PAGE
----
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Fine Gael chair says Mahon could chair 'anti-corruption commission'

Charlie Flanagan has called for the setting-up of an anti-corruption commission in the wake of the Mahon Tribunal findings.

Judge Alan Mahon (File photo)
Judge Alan Mahon (File photo)
Image: Gareth Chaney/Photocall Ireland

THE CHAIRMAN OF the Fine Gael party has called for the setting up of an anti-corruption commission in the wake of the findings of the Mahon Tribunal.

Charlie Flanagan first voiced his idea during the Dáil debate on the findings of the longest public inquiry in the history of the State last week.

He told TheJournal.ie this week that the some of the current systems in place for investigating corruption in Ireland were “wholly inadequate” in terms of transparency.

Flanagan’s idea echoes that of barrister Colm Mac Eochaidh whose newspaper ad eventually led to the setting-up of the Planning Tribunal 15 years ago. Mac Eochaidh said recently that a permanent commission would be much more cost-effective than a tribunal.

Flanagan said in the Dáil last week that he would favour Judge Alan Mahon, who chaired the Planning Tribunal from 2003 onwards, as the permanent chair of such a commission.

“I’m looking or an anti-corruption commissioner who ideally would be a serving judge,” he told TheJournal.ie. “A suitable candidate might be Judge Peter Kelly, or it might be Judge Alan Mahon.”

He explained that such a commission would have four arms that would be independent of government but funded by the State.

Flanagan said that one of the four arms would consist of a criminal investigation branch which would incorporate existing bodies such as the Criminal Assets Bureau, the Revenue Commissioners and the Director of Public Prosecutions (DPP).

‘Stoke mentality’

A second arm would link to a “strengthened” Oireachtas oversight committee. The third arm would be a corporate arm which would incorporate the Director of Corporate Enforcement and the Competition Authority and the fourth arm would deal with education and information.

“We’d have an education and information budget which would be about changing the public culture of the fixer mentality, or the stroke mentality,” Flanagan said, adding that all four arms would report to the hypothetical anti-corruption commissioner.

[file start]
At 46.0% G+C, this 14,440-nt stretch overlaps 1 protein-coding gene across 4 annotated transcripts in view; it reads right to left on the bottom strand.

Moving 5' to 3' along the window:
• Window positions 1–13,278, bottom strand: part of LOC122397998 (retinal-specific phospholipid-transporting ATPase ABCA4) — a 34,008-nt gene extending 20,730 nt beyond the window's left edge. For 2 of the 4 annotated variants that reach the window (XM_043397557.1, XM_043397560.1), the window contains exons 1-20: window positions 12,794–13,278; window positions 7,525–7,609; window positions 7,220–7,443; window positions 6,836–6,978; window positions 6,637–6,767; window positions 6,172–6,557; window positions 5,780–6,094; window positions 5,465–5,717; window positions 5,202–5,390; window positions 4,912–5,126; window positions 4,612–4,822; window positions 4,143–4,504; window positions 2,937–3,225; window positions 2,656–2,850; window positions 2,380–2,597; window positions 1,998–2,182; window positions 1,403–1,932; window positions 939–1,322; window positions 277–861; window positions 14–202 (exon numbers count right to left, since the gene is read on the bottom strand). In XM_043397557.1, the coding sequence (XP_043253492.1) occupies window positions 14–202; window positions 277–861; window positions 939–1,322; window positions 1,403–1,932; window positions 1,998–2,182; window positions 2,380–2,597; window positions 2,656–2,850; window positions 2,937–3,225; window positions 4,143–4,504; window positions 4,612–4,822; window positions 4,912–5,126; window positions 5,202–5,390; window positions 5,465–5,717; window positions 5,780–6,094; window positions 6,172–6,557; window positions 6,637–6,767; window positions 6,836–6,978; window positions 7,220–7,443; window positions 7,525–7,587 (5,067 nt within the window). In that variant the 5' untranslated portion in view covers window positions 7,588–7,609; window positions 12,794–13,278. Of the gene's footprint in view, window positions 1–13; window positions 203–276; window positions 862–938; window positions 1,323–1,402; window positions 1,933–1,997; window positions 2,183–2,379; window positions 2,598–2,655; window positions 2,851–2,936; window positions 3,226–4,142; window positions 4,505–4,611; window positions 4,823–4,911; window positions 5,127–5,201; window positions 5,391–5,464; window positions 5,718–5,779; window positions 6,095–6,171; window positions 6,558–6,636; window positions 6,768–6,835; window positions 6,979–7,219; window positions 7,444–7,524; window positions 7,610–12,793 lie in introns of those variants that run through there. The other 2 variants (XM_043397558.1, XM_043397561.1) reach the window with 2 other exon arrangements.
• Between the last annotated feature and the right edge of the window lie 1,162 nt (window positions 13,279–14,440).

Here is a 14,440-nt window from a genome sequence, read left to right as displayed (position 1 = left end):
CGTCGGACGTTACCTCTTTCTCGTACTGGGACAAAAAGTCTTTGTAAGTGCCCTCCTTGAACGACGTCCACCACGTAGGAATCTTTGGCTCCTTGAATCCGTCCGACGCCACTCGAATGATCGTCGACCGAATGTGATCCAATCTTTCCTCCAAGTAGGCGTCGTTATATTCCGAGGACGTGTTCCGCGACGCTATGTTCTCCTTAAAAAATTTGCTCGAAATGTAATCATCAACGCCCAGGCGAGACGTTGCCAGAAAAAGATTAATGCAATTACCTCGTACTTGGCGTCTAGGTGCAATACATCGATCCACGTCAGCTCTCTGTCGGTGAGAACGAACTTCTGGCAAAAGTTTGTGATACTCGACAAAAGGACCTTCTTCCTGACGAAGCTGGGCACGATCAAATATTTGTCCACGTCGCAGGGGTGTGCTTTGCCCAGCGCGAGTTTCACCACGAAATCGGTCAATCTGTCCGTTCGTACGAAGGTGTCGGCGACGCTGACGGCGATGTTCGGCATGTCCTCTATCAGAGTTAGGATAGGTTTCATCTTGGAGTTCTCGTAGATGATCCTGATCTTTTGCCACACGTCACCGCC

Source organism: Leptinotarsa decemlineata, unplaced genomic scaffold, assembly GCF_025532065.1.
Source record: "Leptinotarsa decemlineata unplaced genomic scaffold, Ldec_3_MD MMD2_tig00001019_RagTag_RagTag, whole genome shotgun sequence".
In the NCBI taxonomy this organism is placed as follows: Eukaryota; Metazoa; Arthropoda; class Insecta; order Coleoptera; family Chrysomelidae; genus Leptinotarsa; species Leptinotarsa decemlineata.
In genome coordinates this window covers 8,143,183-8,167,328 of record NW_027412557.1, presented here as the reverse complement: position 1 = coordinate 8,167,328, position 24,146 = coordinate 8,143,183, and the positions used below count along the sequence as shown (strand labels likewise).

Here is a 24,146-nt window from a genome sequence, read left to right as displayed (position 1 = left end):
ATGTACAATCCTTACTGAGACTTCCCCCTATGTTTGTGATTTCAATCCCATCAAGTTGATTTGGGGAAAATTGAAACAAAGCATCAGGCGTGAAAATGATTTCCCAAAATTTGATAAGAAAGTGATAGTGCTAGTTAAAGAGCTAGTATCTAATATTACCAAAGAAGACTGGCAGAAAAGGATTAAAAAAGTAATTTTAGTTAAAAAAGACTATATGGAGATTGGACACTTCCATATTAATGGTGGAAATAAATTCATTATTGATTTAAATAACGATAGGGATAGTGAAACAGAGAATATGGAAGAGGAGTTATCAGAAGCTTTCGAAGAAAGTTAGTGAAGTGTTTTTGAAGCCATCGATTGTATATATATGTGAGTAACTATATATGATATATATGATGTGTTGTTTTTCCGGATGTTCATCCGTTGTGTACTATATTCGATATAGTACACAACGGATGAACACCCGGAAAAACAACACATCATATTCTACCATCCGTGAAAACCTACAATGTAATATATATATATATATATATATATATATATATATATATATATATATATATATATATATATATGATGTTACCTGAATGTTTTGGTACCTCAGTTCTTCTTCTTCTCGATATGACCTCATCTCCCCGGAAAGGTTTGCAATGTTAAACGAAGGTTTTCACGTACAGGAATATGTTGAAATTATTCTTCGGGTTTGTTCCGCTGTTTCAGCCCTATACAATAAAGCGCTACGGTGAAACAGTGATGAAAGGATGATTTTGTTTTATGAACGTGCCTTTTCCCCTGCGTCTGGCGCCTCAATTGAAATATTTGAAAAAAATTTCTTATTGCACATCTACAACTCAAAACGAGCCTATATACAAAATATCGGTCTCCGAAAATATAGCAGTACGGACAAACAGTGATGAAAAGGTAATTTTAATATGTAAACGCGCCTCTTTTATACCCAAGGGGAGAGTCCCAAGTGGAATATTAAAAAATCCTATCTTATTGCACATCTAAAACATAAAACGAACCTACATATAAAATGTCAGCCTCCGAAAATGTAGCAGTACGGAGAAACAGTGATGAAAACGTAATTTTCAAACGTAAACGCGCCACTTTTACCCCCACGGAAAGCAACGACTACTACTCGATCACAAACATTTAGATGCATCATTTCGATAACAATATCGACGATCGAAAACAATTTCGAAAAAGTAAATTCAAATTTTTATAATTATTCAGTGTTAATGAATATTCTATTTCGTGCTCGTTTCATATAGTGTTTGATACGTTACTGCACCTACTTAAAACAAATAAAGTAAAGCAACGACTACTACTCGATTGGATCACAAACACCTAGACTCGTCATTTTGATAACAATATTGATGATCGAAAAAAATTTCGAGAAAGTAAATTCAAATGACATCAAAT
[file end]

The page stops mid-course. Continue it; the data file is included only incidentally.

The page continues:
“All those four arms would feed into this commissioner. I don’t want it to be seen as another Quango or authority. It would be lean because it would feed into the existing offices that are there.”

The Laois-Offaly TD expressed frustration with the current inquiries into alleged financial irregularities at the former Anglo Irish Bank and Irish Nationwide by the Gardaí and the Director of Corporate Enforcement in that there was a lack of information about what was going on.

“As a public representative, on a daily basis I get people who stop me on the street and vent their frustration to me.

“I can’t do more than agree with that frustration which is obviously inadequate because they elect me to represent them,” Flanagan said in relation to the inquiries into Anglo and Irish Nationwide.

He continued: ”If I write to the DPP, I am out of order. If I even ask in the Dáil what’s being done, I am out of order. If I question what High Court judges are doing, I am out of order.

“Now maybe that’s fine with the separation of powers but it’s still inadequate in that if I can’t question these people, somebody should be in a position to question these people.”

“The anti-corruption commissioner could say to the DDP: ‘What’s going on here?’ He could produce an interim report to let the public know what’s happening.”

Flanagan added that he had not yet raised his idea with the government but intended to bring it to relevant Ministers in the coming weeks.

Read: Barrister whose ad led to Mahon calls for an anti-corruption commission

About the author:

Hugh O'Connell

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